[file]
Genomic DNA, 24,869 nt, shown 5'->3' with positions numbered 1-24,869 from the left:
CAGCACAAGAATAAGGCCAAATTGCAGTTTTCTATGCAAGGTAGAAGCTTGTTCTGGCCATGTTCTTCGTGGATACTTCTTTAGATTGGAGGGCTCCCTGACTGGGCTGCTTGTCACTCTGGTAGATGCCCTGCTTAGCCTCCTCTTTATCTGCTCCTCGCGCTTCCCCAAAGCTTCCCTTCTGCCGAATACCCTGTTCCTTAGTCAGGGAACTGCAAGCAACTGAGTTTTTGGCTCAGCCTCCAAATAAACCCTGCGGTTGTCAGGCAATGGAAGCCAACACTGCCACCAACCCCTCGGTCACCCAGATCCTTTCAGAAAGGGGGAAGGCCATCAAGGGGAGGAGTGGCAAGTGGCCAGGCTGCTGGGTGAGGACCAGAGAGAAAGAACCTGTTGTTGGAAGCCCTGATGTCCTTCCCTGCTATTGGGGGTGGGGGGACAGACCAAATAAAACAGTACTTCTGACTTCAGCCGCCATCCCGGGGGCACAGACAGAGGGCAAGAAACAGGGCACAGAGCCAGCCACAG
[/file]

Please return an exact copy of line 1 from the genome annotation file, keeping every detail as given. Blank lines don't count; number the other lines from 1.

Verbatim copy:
Genomic DNA, 24,869 nt, shown 5'->3' with positions numbered 1-24,869 from the left: